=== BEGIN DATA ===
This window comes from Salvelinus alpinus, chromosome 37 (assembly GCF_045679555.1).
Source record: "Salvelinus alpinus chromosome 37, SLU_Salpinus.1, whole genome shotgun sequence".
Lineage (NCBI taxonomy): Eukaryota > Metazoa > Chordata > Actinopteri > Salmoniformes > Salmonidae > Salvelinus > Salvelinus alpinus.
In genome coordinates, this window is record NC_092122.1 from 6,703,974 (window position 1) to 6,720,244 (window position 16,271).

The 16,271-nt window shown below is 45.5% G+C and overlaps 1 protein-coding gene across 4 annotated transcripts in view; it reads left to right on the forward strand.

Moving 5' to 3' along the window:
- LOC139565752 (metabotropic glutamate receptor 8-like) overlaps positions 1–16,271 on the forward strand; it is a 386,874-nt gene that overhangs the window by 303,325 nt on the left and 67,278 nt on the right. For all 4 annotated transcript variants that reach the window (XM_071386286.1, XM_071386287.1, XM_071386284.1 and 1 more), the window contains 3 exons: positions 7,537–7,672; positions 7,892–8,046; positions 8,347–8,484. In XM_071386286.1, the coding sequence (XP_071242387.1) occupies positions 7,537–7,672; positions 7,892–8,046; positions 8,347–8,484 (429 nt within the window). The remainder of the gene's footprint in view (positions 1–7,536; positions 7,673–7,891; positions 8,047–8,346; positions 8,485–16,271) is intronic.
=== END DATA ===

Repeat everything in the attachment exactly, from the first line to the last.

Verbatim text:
This window comes from Salvelinus alpinus, chromosome 37 (assembly GCF_045679555.1).
Source record: "Salvelinus alpinus chromosome 37, SLU_Salpinus.1, whole genome shotgun sequence".
Lineage (NCBI taxonomy): Eukaryota > Metazoa > Chordata > Actinopteri > Salmoniformes > Salmonidae > Salvelinus > Salvelinus alpinus.
In genome coordinates, this window is record NC_092122.1 from 6,703,974 (window position 1) to 6,720,244 (window position 16,271).

The 16,271-nt window shown below is 45.5% G+C and overlaps 1 protein-coding gene across 4 annotated transcripts in view; it reads left to right on the forward strand.

Moving 5' to 3' along the window:
- LOC139565752 (metabotropic glutamate receptor 8-like) overlaps positions 1–16,271 on the forward strand; it is a 386,874-nt gene that overhangs the window by 303,325 nt on the left and 67,278 nt on the right. For all 4 annotated transcript variants that reach the window (XM_071386286.1, XM_071386287.1, XM_071386284.1 and 1 more), the window contains 3 exons: positions 7,537–7,672; positions 7,892–8,046; positions 8,347–8,484. In XM_071386286.1, the coding sequence (XP_071242387.1) occupies positions 7,537–7,672; positions 7,892–8,046; positions 8,347–8,484 (429 nt within the window). The remainder of the gene's footprint in view (positions 1–7,536; positions 7,673–7,891; positions 8,047–8,346; positions 8,485–16,271) is intronic.